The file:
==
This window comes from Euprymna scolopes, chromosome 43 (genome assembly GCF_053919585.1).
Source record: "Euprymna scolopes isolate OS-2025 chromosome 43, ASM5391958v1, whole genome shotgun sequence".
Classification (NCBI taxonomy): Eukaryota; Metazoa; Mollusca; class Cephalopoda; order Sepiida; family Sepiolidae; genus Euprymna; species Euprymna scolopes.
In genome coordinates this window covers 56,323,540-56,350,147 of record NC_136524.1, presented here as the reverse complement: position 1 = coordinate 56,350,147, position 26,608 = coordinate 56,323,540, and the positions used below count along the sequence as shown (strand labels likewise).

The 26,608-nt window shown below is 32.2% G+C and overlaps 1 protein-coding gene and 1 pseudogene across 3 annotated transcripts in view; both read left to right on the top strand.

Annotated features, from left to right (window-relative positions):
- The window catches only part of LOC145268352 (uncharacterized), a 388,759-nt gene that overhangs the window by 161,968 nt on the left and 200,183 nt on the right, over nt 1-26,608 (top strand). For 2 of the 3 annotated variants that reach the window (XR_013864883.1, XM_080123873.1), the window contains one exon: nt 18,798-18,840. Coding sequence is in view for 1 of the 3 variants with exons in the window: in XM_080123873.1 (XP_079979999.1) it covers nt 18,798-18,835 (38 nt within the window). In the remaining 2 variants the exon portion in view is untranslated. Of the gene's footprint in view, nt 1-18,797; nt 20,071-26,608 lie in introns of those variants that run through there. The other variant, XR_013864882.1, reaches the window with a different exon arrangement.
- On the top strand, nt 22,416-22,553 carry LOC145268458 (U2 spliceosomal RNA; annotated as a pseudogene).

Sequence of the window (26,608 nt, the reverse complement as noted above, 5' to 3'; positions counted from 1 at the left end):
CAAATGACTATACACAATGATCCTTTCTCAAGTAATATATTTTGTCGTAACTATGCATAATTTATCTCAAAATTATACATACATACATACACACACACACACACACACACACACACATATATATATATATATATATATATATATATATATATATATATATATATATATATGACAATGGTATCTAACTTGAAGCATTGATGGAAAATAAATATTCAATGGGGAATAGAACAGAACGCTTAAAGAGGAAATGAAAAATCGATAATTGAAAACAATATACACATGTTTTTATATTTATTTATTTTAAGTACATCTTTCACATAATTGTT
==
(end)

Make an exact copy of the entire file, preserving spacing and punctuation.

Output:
This window comes from Euprymna scolopes, chromosome 43 (genome assembly GCF_053919585.1).
Source record: "Euprymna scolopes isolate OS-2025 chromosome 43, ASM5391958v1, whole genome shotgun sequence".
Classification (NCBI taxonomy): Eukaryota; Metazoa; Mollusca; class Cephalopoda; order Sepiida; family Sepiolidae; genus Euprymna; species Euprymna scolopes.
In genome coordinates this window covers 56,323,540-56,350,147 of record NC_136524.1, presented here as the reverse complement: position 1 = coordinate 56,350,147, position 26,608 = coordinate 56,323,540, and the positions used below count along the sequence as shown (strand labels likewise).

The 26,608-nt window shown below is 32.2% G+C and overlaps 1 protein-coding gene and 1 pseudogene across 3 annotated transcripts in view; both read left to right on the top strand.

Annotated features, from left to right (window-relative positions):
- The window catches only part of LOC145268352 (uncharacterized), a 388,759-nt gene that overhangs the window by 161,968 nt on the left and 200,183 nt on the right, over nt 1-26,608 (top strand). For 2 of the 3 annotated variants that reach the window (XR_013864883.1, XM_080123873.1), the window contains one exon: nt 18,798-18,840. Coding sequence is in view for 1 of the 3 variants with exons in the window: in XM_080123873.1 (XP_079979999.1) it covers nt 18,798-18,835 (38 nt within the window). In the remaining 2 variants the exon portion in view is untranslated. Of the gene's footprint in view, nt 1-18,797; nt 20,071-26,608 lie in introns of those variants that run through there. The other variant, XR_013864882.1, reaches the window with a different exon arrangement.
- On the top strand, nt 22,416-22,553 carry LOC145268458 (U2 spliceosomal RNA; annotated as a pseudogene).

Sequence of the window (26,608 nt, the reverse complement as noted above, 5' to 3'; positions counted from 1 at the left end):
CAAATGACTATACACAATGATCCTTTCTCAAGTAATATATTTTGTCGTAACTATGCATAATTTATCTCAAAATTATACATACATACATACACACACACACACACACACACACACACATATATATATATATATATATATATATATATATATATATATATATATATATATATGACAATGGTATCTAACTTGAAGCATTGATGGAAAATAAATATTCAATGGGGAATAGAACAGAACGCTTAAAGAGGAAATGAAAAATCGATAATTGAAAACAATATACACATGTTTTTATATTTATTTATTTTAAGTACATCTTTCACATAATTGTT